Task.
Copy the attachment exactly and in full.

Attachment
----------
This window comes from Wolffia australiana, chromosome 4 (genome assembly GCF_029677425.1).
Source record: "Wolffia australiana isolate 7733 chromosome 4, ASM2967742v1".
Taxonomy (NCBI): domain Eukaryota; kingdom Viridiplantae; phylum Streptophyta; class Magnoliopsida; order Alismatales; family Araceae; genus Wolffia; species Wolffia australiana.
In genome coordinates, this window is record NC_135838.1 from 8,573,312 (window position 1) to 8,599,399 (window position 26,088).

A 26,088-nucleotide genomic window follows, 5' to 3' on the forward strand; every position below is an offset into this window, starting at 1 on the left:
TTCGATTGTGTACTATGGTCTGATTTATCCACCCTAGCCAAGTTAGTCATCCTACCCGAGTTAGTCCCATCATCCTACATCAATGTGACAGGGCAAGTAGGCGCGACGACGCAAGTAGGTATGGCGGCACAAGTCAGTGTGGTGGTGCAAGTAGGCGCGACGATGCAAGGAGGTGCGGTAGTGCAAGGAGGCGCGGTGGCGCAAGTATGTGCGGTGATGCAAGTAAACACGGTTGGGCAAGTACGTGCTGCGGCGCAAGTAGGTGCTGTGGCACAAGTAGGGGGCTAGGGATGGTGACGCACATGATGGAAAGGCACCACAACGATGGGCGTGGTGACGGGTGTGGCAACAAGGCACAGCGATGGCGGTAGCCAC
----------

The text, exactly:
This window comes from Wolffia australiana, chromosome 4 (genome assembly GCF_029677425.1).
Source record: "Wolffia australiana isolate 7733 chromosome 4, ASM2967742v1".
Taxonomy (NCBI): domain Eukaryota; kingdom Viridiplantae; phylum Streptophyta; class Magnoliopsida; order Alismatales; family Araceae; genus Wolffia; species Wolffia australiana.
In genome coordinates, this window is record NC_135838.1 from 8,573,312 (window position 1) to 8,599,399 (window position 26,088).

A 26,088-nucleotide genomic window follows, 5' to 3' on the forward strand; every position below is an offset into this window, starting at 1 on the left:
TTCGATTGTGTACTATGGTCTGATTTATCCACCCTAGCCAAGTTAGTCATCCTACCCGAGTTAGTCCCATCATCCTACATCAATGTGACAGGGCAAGTAGGCGCGACGACGCAAGTAGGTATGGCGGCACAAGTCAGTGTGGTGGTGCAAGTAGGCGCGACGATGCAAGGAGGTGCGGTAGTGCAAGGAGGCGCGGTGGCGCAAGTATGTGCGGTGATGCAAGTAAACACGGTTGGGCAAGTACGTGCTGCGGCGCAAGTAGGTGCTGTGGCACAAGTAGGGGGCTAGGGATGGTGACGCACATGATGGAAAGGCACCACAACGATGGGCGTGGTGACGGGTGTGGCAACAAGGCACAGCGATGGCGGTAGCCAC